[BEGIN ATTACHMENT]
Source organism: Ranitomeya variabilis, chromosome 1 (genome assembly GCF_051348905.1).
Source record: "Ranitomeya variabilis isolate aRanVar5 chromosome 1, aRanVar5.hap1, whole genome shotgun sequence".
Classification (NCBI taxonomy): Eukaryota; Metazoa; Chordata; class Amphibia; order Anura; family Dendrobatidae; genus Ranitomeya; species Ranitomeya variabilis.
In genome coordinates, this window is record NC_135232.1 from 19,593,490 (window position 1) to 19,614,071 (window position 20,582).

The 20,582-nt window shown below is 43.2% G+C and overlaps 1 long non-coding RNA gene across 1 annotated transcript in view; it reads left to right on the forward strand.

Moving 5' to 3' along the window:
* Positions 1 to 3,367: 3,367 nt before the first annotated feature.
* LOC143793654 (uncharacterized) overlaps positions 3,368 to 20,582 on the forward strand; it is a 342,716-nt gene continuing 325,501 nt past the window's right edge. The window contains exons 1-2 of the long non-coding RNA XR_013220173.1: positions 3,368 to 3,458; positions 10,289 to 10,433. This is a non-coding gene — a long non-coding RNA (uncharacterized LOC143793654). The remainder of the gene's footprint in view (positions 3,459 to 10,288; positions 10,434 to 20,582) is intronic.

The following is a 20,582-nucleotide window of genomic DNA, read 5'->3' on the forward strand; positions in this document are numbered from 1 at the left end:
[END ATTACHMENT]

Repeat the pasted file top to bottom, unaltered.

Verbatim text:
Source organism: Ranitomeya variabilis, chromosome 1 (genome assembly GCF_051348905.1).
Source record: "Ranitomeya variabilis isolate aRanVar5 chromosome 1, aRanVar5.hap1, whole genome shotgun sequence".
Classification (NCBI taxonomy): Eukaryota; Metazoa; Chordata; class Amphibia; order Anura; family Dendrobatidae; genus Ranitomeya; species Ranitomeya variabilis.
In genome coordinates, this window is record NC_135232.1 from 19,593,490 (window position 1) to 19,614,071 (window position 20,582).

The 20,582-nt window shown below is 43.2% G+C and overlaps 1 long non-coding RNA gene across 1 annotated transcript in view; it reads left to right on the forward strand.

Moving 5' to 3' along the window:
* Positions 1 to 3,367: 3,367 nt before the first annotated feature.
* LOC143793654 (uncharacterized) overlaps positions 3,368 to 20,582 on the forward strand; it is a 342,716-nt gene continuing 325,501 nt past the window's right edge. The window contains exons 1-2 of the long non-coding RNA XR_013220173.1: positions 3,368 to 3,458; positions 10,289 to 10,433. This is a non-coding gene — a long non-coding RNA (uncharacterized LOC143793654). The remainder of the gene's footprint in view (positions 3,459 to 10,288; positions 10,434 to 20,582) is intronic.

The following is a 20,582-nucleotide window of genomic DNA, read 5'->3' on the forward strand; positions in this document are numbered from 1 at the left end: